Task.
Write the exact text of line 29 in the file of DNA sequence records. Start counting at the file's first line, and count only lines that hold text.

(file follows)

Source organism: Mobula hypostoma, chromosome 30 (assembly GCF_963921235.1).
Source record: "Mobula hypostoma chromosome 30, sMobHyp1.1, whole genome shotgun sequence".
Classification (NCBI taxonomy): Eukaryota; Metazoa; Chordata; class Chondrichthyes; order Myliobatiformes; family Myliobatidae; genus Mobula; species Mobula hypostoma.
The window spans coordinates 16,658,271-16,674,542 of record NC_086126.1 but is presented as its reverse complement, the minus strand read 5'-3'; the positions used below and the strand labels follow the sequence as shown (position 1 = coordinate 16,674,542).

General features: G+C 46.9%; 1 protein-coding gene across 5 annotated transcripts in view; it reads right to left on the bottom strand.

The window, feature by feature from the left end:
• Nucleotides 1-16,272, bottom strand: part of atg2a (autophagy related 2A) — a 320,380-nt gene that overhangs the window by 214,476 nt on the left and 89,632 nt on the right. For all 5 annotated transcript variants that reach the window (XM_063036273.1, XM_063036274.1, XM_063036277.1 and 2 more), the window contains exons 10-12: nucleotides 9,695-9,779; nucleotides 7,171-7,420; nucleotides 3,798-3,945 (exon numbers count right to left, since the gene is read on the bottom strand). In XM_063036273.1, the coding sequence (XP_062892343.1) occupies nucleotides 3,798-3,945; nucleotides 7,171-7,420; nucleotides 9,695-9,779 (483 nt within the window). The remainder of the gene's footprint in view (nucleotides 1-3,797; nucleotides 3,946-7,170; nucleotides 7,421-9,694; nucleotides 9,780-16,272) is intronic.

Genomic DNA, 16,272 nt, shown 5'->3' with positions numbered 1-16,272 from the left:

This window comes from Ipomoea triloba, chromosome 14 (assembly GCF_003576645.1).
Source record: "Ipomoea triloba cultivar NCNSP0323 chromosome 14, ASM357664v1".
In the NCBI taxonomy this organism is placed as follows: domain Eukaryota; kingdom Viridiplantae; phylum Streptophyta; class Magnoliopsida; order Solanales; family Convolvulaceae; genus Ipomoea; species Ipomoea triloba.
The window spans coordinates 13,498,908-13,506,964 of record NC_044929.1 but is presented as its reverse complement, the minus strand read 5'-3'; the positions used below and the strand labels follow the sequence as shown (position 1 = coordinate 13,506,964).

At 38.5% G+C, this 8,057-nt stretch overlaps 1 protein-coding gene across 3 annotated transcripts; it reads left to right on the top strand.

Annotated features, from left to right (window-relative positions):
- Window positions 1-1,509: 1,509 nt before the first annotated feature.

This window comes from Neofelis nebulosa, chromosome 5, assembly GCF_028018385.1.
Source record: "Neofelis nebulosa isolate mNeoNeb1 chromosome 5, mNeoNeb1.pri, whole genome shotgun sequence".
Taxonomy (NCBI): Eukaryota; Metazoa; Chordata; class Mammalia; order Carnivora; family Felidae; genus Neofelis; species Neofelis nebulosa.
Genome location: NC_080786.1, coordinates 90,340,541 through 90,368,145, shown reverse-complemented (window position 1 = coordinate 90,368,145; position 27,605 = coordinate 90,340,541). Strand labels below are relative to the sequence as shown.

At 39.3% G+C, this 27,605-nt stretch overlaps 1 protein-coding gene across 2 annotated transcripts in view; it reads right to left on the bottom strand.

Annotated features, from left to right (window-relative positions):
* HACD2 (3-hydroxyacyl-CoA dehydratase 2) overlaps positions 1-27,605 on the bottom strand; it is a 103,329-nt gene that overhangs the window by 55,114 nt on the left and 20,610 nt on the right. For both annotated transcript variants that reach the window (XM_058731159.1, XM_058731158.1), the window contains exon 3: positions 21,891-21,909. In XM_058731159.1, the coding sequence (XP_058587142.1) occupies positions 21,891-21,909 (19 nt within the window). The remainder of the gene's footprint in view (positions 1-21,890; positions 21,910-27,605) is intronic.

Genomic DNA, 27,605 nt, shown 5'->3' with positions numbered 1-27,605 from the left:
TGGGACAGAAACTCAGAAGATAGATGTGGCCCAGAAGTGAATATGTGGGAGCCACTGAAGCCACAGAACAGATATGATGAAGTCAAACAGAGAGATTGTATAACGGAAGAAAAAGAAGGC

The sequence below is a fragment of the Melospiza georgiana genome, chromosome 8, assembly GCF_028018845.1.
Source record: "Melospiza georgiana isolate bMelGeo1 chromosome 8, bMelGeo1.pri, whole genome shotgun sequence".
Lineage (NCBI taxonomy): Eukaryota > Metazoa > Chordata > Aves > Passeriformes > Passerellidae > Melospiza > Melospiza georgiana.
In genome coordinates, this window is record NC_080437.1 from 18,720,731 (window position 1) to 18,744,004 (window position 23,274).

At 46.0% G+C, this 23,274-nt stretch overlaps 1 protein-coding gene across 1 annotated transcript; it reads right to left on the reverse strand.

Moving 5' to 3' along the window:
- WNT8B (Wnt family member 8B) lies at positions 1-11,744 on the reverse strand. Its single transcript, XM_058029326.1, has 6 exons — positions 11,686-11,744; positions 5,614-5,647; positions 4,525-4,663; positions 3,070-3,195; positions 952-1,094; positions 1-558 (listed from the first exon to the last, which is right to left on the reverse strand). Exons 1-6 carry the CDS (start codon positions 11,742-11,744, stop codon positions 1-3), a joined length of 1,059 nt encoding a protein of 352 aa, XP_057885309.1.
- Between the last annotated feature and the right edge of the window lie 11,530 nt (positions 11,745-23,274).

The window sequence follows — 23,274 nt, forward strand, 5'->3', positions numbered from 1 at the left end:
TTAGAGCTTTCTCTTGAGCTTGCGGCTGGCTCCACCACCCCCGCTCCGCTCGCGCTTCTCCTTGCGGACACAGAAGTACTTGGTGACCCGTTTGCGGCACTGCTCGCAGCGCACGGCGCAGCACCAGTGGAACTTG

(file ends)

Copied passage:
At 46.0% G+C, this 23,274-nt stretch overlaps 1 protein-coding gene across 1 annotated transcript; it reads right to left on the reverse strand.